[9] See Tex. Fam. Code Ann. § 2.401(2) (2015) (“[T]he marriage of a man and woman may be proved by evidence that . . . the man and woman agreed to be married and after the agreement they lived together in this state as husband and wife and there represented to others that they were married.”); Russell v. Russell, 865 S.W.2d 929, 931 (Tex. 1993) (citation omitted) (“Common law marriages have been recognized in Texas since 1847. From this beginning, Texas has rejected the necessity of ritual formalities to establish the marriage relationship.”); Collora v. Navarro, 574 S.W.2d 65, 68 (Tex. 1978) (citations omitted) (“The validity of the common-law marriage has always been recognized in Texas. It is authorized by statute.”).

[10] See Coates v. Watts, 622 A.2d 25, 27 (D.C. 1993) (“The District of Columbia has long recognized common law marriages.”); Hoage v. Murch Bros. Const. Co., 50 F.2d 983, 986 (D.C. Cir. 1931) (“[T]he decision of the lower court that common-law marriages in the District are invalid is not supported by law, and is wrong.”).

[11] See Utah Code § 30-1-4.5(1) (2016) (“A marriage which is not solemnized according to this chapter shall be legal and valid . . . .”); Whyte v. Blair, 885 P.2d 791, 793 n.2 (Utah 1994) (noting that prior decisions “considered the validity of a common law marriage in Utah prior to 1987. Because such marriages were prohibited prior to 1987, they were not valid. By contrast, in the present case the relationship that possibly establishes a common law marriage existed well after 1987.”); Bunch v. Englehorn, 906 P.2d 918, 920 n.2 (Utah Ct. App. 1995) (“[R]elationships that began and ended prior to 1987 were not valid, since common-law marriages were not recognized in Utah prior to the enactment of section 30-1-4.5. Because the parties’ relationship indisputably lasted beyond 1987, the statute could apply in the present case.”).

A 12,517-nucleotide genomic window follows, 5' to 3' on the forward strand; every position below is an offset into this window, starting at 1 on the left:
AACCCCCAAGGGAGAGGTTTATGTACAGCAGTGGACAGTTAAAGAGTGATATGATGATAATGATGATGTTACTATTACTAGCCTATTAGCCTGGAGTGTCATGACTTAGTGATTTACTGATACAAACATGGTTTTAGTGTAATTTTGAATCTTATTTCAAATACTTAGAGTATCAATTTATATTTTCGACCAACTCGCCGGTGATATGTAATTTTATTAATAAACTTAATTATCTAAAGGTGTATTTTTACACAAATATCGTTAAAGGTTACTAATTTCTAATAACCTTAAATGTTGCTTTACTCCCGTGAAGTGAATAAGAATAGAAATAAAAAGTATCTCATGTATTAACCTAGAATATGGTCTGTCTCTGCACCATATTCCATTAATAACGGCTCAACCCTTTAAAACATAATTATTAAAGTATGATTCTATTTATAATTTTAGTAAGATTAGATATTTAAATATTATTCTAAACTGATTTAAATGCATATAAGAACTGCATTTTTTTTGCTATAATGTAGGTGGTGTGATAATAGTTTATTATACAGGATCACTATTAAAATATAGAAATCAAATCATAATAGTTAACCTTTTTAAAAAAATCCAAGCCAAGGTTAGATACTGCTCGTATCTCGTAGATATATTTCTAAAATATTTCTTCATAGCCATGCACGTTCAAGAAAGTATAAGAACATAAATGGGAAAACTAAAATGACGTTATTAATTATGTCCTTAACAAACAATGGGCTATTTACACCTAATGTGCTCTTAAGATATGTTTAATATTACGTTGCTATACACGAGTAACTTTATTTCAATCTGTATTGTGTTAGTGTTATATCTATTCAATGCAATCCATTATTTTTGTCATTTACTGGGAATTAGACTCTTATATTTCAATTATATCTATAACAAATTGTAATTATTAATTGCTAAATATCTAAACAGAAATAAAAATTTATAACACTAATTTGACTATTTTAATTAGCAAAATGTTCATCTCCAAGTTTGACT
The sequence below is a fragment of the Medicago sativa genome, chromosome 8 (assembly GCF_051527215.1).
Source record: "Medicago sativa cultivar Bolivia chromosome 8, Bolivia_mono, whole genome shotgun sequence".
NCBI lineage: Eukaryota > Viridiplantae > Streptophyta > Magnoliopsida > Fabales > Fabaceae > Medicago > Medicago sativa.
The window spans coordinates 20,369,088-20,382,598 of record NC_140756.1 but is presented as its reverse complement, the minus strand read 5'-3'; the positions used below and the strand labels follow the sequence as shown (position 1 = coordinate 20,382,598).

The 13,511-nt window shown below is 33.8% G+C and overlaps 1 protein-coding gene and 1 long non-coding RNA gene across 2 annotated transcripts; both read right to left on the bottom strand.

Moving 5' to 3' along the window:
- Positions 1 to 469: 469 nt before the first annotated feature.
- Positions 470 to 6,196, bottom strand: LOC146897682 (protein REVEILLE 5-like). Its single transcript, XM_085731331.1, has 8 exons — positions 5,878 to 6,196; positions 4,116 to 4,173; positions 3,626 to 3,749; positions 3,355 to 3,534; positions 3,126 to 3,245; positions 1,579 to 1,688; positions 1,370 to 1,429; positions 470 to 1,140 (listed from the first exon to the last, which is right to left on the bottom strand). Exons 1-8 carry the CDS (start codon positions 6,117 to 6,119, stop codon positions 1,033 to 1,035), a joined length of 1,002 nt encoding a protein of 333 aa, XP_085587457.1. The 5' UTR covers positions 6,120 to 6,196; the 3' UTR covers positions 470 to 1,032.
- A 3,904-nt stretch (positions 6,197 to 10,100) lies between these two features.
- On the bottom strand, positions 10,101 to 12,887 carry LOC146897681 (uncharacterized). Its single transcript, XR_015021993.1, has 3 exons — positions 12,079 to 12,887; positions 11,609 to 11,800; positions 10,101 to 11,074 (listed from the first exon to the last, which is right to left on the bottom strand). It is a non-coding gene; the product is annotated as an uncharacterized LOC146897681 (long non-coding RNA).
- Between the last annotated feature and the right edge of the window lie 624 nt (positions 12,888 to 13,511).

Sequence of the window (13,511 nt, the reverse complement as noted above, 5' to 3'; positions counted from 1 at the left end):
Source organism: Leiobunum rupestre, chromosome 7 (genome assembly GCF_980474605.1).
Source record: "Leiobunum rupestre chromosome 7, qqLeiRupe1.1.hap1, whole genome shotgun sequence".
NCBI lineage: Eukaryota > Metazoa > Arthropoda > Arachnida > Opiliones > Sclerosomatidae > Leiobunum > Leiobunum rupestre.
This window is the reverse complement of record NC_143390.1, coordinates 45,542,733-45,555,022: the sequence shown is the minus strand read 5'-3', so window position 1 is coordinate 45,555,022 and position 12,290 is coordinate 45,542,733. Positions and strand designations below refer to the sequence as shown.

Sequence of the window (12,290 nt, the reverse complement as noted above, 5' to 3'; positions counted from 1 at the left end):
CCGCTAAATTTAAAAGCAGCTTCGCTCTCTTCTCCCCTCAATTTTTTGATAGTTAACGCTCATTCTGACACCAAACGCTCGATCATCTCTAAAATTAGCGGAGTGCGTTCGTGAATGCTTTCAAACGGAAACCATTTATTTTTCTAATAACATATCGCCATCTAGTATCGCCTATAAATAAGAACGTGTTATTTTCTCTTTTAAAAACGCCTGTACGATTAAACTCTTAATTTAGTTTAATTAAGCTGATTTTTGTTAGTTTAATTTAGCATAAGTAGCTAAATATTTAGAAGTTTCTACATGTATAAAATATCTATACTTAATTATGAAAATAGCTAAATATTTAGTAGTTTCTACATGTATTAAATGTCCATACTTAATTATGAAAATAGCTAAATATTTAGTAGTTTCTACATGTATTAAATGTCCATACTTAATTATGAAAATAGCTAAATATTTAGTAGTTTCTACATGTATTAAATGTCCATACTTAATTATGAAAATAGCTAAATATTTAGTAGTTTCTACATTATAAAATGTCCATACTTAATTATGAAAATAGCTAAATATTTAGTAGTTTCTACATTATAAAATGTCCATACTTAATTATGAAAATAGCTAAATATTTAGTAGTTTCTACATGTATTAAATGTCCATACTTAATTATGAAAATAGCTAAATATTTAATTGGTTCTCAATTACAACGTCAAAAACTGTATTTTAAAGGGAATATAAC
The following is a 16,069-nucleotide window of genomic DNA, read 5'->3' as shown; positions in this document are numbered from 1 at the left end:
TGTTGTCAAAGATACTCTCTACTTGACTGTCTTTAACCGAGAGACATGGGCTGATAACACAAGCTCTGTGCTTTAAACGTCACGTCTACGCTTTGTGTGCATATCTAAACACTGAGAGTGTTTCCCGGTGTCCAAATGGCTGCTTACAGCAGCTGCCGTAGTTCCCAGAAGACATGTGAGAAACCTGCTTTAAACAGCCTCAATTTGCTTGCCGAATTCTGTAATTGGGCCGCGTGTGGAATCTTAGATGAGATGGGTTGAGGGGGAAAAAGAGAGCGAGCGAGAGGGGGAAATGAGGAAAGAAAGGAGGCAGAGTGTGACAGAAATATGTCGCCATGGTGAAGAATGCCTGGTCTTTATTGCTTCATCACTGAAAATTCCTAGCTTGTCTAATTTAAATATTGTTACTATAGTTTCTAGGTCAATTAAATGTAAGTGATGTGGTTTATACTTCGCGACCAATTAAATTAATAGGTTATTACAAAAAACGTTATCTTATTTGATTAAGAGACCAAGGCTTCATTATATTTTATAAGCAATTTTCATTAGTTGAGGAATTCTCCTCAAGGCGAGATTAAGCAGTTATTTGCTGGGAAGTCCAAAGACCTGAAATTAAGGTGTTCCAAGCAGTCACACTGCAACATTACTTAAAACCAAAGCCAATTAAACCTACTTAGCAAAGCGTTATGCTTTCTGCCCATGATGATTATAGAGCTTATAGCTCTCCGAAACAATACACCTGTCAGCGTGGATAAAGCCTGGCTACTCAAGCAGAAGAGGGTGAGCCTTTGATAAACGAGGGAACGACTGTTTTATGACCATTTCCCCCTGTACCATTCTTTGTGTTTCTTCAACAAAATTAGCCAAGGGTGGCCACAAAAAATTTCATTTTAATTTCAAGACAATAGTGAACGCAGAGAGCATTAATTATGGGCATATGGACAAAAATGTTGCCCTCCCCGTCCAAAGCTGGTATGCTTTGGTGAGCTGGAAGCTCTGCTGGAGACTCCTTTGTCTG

[12] See Layton v. Layton, 777 P.2d 504, 505 (Utah Ct. App. 1989) (footnote omitted) (“The complaint in this case was filed in 1983, about four years before section 30-1-4.5 was enacted. . . . [T]hat section . . . has only prospective, and not retroactive, effect. Thus, the trial court mischaracterized the Laytons’ relationship as a marriage.”).

[13] See N.H. Rev. Stat. Ann. § 457:39 (2016) (“Persons cohabiting and acknowledging each other as husband and wife, and generally reputed to be such, for the period of 3 years, and until the decease of one of them, shall thereafter be deemed to have been legally married.”); S. v. S., 121 N.H. 96 (1981) (denying a petition for alimony and child support because “the status of ‘common law’ spouse obtains only as to the survivor of two people who” complied with this provision.).

[14] Mattison v. Kirk, 497 So.2d 120, 122 (Ala. 1986) (citations omitted) (“Common law marriages are valid in Alabama, and are co-equal with ceremonial marriages.”); H.B. 332, Reg. Sess. § 1(a) (Ala. 2016) (enacted) (“No common-law marriage may be entered into in this state on or after January 1, 2017.”); id. § 1(b) (“An otherwise valid common-law marriage entered into before January 1, 2017, shall continue to be valid in this state.”).

[15] Fla. Stat. § 741.211 (2016) (“No common-law marriage entered into after January 1, 1968, shall be valid”); Williams v. Dade County, 237 So.2d 776, 777 n.1 (Fla. Dist. Ct. App. 1970) (“Common law marriages are recognized in this state if their inception is prior to January 1, 1968.”).

[16] Ga. Code Ann. § 19-3-1.1 (2015) (“No common-law marriage shall be entered into in this state on or after January 1, 1997. Otherwise valid common-law marriages entered into prior to January 1, 1997 . . . shall continue to be recognized in this state.”); King v. Lusk, 633 S.E.2d 350, 353 (Ga. Ct. App. 2006) (“Although common-law marriages entered into on or after January 1, 1997, are not recognized in Georgia, common-law marriages entered into prior to January 1, 1997, are not affected and continue to be recognized. The period of Lusk and Herron-King’s relationship began years before 1997.”).

[17] Idaho Code § 32-201(2) (2015) (“The provisions . . . requiring the issuance of a license and a solemnization shall not invalidate any marriage contract in effect prior to January 1, 1996, created by consenting parties through a mutual assumption of marital rights, duties or obligations.”); id. § 32-301 (“On and after January 1, 1996, any marriage contracted or entered into in violation of the provisions of this title shall be void.”); Wilkins v. Wilkins, 48 P.3d 644, 649 (Idaho 2002) (“Common law marriages were recognized in Idaho prior to January 1, 1996. . . . [A] valid common law marriage may not be formed after that date.”); Metro. Life Ins. Co. v. Johnson, 645 P.2d 356, 359 (Idaho 1982) (“We note that Idaho is among the dwindling minority of states which continue to recognize common law marriage.”).